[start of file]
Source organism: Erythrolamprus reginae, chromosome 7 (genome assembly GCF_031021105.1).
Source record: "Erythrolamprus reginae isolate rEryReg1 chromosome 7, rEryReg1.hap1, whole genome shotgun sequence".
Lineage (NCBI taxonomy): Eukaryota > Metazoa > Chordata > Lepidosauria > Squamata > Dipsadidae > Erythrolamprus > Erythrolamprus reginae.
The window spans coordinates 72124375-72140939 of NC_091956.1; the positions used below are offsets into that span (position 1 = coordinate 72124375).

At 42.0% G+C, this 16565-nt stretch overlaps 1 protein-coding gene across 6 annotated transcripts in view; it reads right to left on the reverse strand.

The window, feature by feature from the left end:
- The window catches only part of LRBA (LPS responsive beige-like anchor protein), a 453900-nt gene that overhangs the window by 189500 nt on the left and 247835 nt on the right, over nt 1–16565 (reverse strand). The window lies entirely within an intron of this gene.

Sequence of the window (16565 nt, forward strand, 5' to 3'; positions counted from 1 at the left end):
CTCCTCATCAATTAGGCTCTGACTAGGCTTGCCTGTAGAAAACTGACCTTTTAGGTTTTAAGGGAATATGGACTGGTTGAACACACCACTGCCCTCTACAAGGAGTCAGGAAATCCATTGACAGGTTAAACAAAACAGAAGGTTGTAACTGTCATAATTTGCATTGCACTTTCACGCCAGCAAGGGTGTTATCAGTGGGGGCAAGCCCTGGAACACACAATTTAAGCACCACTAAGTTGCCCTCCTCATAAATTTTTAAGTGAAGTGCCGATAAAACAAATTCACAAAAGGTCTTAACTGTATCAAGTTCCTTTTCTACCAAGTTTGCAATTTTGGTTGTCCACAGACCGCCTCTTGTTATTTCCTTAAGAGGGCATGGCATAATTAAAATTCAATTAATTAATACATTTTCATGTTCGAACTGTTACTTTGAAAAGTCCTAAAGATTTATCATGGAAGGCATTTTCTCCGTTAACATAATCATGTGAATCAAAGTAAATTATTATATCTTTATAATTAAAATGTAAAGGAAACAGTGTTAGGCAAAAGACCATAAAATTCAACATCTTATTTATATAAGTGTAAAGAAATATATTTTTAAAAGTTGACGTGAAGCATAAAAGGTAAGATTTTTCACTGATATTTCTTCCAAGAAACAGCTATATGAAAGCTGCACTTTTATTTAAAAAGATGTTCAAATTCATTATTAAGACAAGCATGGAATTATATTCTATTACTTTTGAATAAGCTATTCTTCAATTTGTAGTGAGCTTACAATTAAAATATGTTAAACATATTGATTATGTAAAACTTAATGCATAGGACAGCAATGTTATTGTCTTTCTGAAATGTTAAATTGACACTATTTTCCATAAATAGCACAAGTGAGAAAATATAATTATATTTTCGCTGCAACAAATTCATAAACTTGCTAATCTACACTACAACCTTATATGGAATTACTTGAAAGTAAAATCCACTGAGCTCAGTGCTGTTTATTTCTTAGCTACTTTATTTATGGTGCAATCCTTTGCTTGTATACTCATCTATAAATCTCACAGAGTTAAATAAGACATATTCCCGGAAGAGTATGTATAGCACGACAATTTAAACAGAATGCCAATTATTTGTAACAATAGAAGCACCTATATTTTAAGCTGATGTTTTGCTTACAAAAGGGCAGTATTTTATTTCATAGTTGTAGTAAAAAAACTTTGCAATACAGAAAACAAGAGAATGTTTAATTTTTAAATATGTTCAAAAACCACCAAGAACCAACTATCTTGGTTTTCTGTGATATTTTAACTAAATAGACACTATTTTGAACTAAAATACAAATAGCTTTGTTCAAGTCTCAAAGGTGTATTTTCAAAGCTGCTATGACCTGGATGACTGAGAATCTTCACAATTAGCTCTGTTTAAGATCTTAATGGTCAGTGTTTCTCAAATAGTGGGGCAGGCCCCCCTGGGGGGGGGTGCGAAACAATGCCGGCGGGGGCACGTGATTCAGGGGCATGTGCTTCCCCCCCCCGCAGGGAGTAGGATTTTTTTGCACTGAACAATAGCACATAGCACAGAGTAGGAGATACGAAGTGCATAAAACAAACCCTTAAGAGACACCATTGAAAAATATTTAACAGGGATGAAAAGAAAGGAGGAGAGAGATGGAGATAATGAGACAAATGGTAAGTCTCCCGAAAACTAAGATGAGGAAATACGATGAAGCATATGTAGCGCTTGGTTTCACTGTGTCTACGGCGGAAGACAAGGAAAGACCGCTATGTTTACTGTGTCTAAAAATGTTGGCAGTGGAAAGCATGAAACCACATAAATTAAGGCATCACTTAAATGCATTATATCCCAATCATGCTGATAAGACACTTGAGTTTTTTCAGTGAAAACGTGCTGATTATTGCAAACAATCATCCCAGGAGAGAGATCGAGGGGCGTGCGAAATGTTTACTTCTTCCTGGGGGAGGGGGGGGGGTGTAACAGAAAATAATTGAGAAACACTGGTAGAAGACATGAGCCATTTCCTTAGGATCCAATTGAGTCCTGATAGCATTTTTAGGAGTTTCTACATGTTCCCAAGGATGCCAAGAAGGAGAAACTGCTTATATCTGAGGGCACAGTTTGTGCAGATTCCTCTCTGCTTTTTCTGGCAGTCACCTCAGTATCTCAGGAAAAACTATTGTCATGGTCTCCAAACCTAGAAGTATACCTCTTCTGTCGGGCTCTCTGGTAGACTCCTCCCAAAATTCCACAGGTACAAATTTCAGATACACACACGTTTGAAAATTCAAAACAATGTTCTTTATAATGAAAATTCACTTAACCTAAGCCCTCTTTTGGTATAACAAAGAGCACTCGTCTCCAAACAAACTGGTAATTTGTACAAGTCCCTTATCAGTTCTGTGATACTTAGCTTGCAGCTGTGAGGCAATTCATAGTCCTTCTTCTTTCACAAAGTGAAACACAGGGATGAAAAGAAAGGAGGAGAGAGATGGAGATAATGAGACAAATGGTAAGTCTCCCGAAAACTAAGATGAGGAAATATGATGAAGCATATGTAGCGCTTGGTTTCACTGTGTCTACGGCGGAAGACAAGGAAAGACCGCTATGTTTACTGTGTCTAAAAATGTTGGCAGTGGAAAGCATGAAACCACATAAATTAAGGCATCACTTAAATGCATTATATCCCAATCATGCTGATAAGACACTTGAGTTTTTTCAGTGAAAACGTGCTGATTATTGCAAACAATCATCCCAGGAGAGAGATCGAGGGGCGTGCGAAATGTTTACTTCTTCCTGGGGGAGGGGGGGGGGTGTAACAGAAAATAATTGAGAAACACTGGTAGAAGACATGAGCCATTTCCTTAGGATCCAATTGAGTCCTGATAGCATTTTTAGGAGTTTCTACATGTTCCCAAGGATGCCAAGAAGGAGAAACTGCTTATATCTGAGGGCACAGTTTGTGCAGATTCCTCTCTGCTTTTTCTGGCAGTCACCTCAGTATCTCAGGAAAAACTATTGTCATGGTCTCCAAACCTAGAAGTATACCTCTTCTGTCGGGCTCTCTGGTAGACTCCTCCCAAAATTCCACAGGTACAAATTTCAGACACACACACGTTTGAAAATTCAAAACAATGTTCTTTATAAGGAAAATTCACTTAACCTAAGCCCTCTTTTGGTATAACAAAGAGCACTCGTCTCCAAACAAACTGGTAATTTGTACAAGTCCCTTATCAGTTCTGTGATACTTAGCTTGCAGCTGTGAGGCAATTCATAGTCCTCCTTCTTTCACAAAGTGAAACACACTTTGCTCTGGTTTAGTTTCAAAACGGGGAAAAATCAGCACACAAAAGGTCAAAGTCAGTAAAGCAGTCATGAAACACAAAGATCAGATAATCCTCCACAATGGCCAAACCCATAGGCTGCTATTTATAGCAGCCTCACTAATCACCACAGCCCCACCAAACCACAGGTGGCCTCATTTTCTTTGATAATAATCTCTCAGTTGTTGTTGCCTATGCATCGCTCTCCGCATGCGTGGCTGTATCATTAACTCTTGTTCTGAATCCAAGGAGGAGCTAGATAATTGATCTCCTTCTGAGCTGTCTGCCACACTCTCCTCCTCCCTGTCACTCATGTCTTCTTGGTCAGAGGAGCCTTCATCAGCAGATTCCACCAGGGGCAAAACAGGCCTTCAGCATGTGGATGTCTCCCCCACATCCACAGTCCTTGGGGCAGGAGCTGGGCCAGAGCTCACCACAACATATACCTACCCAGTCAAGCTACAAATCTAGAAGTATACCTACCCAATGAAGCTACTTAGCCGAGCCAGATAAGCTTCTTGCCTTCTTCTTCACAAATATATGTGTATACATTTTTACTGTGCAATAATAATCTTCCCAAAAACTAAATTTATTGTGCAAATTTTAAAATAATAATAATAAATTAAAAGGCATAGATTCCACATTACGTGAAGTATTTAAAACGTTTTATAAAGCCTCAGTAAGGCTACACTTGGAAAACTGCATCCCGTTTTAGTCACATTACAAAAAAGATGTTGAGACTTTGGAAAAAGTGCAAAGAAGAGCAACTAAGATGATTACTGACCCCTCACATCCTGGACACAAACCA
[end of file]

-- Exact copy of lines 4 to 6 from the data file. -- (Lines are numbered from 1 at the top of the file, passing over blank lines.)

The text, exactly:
The window spans coordinates 72124375-72140939 of NC_091956.1; the positions used below are offsets into that span (position 1 = coordinate 72124375).

At 42.0% G+C, this 16565-nt stretch overlaps 1 protein-coding gene across 6 annotated transcripts in view; it reads right to left on the reverse strand.

The window, feature by feature from the left end: